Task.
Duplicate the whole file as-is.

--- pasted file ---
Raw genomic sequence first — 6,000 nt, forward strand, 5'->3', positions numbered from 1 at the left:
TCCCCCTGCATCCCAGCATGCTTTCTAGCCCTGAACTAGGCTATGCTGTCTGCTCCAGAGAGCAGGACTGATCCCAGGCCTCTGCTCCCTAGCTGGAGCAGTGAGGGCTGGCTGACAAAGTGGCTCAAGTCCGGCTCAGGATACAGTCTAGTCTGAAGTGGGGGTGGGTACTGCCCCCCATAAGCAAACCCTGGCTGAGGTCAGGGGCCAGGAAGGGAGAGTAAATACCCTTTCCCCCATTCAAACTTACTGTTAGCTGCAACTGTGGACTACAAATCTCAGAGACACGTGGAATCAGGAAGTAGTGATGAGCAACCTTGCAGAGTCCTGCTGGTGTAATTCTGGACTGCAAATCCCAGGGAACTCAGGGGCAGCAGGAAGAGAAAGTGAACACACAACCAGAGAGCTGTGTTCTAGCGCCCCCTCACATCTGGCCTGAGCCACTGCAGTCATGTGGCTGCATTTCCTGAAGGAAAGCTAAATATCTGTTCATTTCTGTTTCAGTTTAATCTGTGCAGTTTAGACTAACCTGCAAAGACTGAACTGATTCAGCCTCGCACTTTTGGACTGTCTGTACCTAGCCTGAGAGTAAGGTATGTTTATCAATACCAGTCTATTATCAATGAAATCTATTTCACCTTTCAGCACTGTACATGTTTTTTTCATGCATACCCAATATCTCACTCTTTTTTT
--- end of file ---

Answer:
Raw genomic sequence first — 6,000 nt, forward strand, 5'->3', positions numbered from 1 at the left:
TCCCCCTGCATCCCAGCATGCTTTCTAGCCCTGAACTAGGCTATGCTGTCTGCTCCAGAGAGCAGGACTGATCCCAGGCCTCTGCTCCCTAGCTGGAGCAGTGAGGGCTGGCTGACAAAGTGGCTCAAGTCCGGCTCAGGATACAGTCTAGTCTGAAGTGGGGGTGGGTACTGCCCCCCATAAGCAAACCCTGGCTGAGGTCAGGGGCCAGGAAGGGAGAGTAAATACCCTTTCCCCCATTCAAACTTACTGTTAGCTGCAACTGTGGACTACAAATCTCAGAGACACGTGGAATCAGGAAGTAGTGATGAGCAACCTTGCAGAGTCCTGCTGGTGTAATTCTGGACTGCAAATCCCAGGGAACTCAGGGGCAGCAGGAAGAGAAAGTGAACACACAACCAGAGAGCTGTGTTCTAGCGCCCCCTCACATCTGGCCTGAGCCACTGCAGTCATGTGGCTGCATTTCCTGAAGGAAAGCTAAATATCTGTTCATTTCTGTTTCAGTTTAATCTGTGCAGTTTAGACTAACCTGCAAAGACTGAACTGATTCAGCCTCGCACTTTTGGACTGTCTGTACCTAGCCTGAGAGTAAGGTATGTTTATCAATACCAGTCTATTATCAATGAAATCTATTTCACCTTTCAGCACTGTACATGTTTTTTTCATGCATACCCAATATCTCACTCTTTTTTT